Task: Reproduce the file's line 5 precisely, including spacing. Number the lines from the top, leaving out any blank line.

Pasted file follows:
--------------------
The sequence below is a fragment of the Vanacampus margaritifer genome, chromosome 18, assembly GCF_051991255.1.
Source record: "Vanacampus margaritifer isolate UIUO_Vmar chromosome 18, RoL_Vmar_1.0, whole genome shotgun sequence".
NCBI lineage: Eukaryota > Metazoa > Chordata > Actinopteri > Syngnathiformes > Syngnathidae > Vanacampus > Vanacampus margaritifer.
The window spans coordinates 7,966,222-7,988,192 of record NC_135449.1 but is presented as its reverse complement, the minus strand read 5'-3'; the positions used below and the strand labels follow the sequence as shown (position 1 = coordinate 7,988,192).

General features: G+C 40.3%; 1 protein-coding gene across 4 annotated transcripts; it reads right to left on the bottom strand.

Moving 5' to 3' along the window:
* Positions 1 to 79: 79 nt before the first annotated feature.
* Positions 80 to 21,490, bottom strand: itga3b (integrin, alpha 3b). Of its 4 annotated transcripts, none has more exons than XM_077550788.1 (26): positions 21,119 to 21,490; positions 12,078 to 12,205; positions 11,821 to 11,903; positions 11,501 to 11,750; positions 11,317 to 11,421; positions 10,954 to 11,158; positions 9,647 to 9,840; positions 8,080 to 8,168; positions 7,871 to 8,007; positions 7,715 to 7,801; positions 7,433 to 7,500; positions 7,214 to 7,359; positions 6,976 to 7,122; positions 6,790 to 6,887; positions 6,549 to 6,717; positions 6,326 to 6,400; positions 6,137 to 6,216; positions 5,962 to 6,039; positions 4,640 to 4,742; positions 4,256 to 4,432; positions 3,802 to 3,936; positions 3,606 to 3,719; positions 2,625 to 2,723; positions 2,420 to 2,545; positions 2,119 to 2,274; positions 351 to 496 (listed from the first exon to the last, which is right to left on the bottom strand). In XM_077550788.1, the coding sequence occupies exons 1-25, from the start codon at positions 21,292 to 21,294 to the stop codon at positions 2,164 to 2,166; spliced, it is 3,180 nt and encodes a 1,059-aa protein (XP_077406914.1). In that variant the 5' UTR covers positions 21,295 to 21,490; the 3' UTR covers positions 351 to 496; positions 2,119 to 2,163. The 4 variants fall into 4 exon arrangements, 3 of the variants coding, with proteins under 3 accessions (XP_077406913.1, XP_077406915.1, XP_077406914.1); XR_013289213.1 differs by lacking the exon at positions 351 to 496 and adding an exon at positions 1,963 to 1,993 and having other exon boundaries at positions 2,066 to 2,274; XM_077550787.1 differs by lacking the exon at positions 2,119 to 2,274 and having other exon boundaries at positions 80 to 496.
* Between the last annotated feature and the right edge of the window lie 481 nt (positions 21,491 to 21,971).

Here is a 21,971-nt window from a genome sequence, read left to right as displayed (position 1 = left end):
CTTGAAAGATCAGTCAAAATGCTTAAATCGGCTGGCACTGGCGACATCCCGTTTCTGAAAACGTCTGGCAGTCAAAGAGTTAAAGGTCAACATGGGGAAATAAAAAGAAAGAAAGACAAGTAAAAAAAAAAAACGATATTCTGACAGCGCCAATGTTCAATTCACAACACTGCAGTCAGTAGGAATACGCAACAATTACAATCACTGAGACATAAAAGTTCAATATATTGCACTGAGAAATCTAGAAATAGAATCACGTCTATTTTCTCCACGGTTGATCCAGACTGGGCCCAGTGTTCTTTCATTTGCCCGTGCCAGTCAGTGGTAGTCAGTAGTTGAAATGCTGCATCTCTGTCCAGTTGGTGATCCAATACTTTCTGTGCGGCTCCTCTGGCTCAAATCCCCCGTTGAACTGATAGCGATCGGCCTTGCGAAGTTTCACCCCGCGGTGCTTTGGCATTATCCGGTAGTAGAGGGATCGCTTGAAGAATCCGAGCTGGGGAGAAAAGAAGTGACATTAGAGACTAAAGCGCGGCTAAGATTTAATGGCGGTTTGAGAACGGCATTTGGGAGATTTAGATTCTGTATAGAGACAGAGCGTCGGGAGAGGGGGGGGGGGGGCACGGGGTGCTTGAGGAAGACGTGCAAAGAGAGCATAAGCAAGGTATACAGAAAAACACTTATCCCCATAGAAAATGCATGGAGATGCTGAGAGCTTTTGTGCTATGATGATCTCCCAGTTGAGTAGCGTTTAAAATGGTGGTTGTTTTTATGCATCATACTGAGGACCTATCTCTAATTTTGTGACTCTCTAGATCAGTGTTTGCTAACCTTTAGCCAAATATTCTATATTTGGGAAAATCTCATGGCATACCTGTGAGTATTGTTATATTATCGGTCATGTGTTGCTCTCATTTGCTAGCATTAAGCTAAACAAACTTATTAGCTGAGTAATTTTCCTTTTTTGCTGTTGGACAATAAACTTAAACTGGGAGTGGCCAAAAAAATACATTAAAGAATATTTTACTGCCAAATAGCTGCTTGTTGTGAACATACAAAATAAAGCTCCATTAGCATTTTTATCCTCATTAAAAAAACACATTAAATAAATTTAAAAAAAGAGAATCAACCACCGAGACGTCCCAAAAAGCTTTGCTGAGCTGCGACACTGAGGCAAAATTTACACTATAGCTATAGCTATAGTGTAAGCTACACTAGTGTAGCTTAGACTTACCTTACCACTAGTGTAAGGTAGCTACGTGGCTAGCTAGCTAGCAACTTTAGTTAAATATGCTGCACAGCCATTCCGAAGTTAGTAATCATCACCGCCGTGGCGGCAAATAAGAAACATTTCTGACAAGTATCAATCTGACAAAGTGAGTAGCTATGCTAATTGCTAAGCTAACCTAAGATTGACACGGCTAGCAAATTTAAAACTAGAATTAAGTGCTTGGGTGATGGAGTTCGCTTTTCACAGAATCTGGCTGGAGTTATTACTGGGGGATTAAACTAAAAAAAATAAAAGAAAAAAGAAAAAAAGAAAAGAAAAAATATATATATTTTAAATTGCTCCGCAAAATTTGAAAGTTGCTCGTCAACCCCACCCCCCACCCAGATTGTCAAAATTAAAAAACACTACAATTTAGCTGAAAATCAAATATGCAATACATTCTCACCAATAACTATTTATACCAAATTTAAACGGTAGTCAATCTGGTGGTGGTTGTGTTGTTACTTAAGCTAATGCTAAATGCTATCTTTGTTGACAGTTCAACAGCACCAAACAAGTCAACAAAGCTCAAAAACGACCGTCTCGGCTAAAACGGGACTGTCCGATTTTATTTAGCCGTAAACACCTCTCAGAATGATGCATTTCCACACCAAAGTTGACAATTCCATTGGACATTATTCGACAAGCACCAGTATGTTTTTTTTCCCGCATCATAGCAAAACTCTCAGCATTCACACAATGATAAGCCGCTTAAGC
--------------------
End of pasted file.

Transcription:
General features: G+C 40.3%; 1 protein-coding gene across 4 annotated transcripts; it reads right to left on the bottom strand.